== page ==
#4 Small in Size
As a senior, a small dog breed is the best. You don’t want to worry about your dog pulling you and causing injury while walking them. You also want to avoid the most aggressive dog breeds that can cause harm, here’s a list of the dogs to avoid.
Pugs are NOT aggressive and you don’t have to worry about them biting, pulling, or growling at you. They’ll NEVER scare you, and you’ll feel safe with them living in your home.
They make great watchdogs as they’ll alert you to any sounds or strangers. This breed doesn’t bark a lot, so you don’t have to worry about them becoming a nuisance. Just don’t expect them to be guard dogs and protect you if a stranger enters your home.
#5 Sweet Temperament
Pugs are a friendly breed, which makes them well behaved around other pets and small children. They become attached to one person and their aim in life is to please their owner.
They are smart dogs and with the right training can become a great companion dog for 12-15 years.
How to Choose The Best Dog Breed for Seniors
Everyone is different and some seniors lead a more active lifestyle than others. It’s important to consider what you’re looking for in a dog. Here’s a list of the 25 of the best dog breeds for seniors on this website you can check out.
Once you’ve entered your golden years, you’ll want a dog that can fit your lifestyle. If you’ve had a Lab in your younger more active years, there’s a chance that you’ll want a smaller dog for your canine companion.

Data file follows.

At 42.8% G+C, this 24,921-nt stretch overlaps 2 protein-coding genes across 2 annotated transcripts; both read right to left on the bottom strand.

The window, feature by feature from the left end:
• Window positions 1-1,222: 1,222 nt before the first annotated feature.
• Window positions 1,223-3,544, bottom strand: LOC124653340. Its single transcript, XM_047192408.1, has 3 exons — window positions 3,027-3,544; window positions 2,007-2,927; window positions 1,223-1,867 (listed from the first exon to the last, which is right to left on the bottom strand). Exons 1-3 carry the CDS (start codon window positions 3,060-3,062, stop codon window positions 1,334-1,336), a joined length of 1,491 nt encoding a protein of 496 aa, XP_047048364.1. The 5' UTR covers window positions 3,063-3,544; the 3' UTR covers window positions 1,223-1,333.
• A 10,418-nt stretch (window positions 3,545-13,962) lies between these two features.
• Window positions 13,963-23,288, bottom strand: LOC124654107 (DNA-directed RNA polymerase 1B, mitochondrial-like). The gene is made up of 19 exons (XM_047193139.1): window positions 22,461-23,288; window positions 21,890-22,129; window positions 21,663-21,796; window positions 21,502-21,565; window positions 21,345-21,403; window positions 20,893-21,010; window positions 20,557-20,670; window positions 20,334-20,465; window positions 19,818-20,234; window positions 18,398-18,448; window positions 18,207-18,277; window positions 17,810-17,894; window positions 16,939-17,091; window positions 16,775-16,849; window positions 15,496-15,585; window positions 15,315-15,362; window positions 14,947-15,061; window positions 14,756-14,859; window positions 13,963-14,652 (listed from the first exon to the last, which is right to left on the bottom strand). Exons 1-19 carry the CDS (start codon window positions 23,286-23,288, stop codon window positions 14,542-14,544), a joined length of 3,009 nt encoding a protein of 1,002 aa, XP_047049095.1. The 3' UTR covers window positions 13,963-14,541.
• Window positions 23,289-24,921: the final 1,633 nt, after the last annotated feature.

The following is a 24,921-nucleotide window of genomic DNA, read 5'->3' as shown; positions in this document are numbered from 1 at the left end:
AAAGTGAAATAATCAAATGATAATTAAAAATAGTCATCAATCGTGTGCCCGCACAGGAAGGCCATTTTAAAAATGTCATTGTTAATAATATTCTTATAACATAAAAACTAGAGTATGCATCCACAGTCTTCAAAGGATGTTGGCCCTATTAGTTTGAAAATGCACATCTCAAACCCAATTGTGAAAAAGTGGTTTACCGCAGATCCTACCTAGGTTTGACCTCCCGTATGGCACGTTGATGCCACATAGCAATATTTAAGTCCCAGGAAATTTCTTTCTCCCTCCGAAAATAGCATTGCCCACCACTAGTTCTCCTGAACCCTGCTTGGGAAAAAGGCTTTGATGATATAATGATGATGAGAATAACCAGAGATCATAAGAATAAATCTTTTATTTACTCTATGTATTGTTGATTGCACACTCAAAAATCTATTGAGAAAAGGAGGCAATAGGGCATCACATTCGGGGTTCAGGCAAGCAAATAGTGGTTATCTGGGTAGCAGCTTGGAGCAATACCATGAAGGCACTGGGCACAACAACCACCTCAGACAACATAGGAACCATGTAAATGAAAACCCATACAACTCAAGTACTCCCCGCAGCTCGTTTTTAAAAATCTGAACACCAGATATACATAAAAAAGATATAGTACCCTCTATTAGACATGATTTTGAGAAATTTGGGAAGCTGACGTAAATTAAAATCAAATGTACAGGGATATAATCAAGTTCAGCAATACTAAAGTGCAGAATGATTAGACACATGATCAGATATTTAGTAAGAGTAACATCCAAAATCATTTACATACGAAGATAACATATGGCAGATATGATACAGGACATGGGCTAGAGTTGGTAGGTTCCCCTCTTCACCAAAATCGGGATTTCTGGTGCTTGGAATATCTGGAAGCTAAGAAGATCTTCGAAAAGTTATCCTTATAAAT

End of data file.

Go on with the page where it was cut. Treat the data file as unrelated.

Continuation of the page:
Make sure you do your due diligence because you don’t want to end up with the wrong dog. Worse, you don’t want to end up with an aggressive dog that hurts you.
If you’re adopting a or rescuing a Pug, it’s important to know their health history. Pugs are known for several health problems and their health history may tell you about any preexisting health conditions your dog may have.
Although, that isn’t always a guarantee that they won’t develop health issues in the future. While most Pugs won’t see a lot of health issues (Mindy didn’t have a lot) it may be worth looking into pug insurance to help offset those unexpected vet bills, especially, when you’re living on a fixed income.
Read this article to see the common health problems that affect pugs.
The golden years can be lonely and a Pug can provide you the companionship you’re looking for. It’s the perfect small dog for single or elderly couples that are semi-active and don’t want a high energy dog.
That said, Pugs can be high-energy, but once a Pug becomes older, they will calm down quite a bit.
The pug is a great pet for all kinds of families, including families with older adults and young children. As long as you can provide your Pug with love and attention, she will be perfectly happy.
Related Articles On Researching and Getting A Pug
- Are Pugs Velcro Dogs?
- Do Pugs Need Another Dog Companion?
- Why Are Pugs So Popular?
- Do Pugs Make Great Pets for First Time Pet Owners?
References and Further Reading
Aging Care – The Healing Power of Pets for Seniors
AARP – 10 Reasons to Get A Dog When You’re Over 50
Elizz – Benefits of Companion Pets for Seniors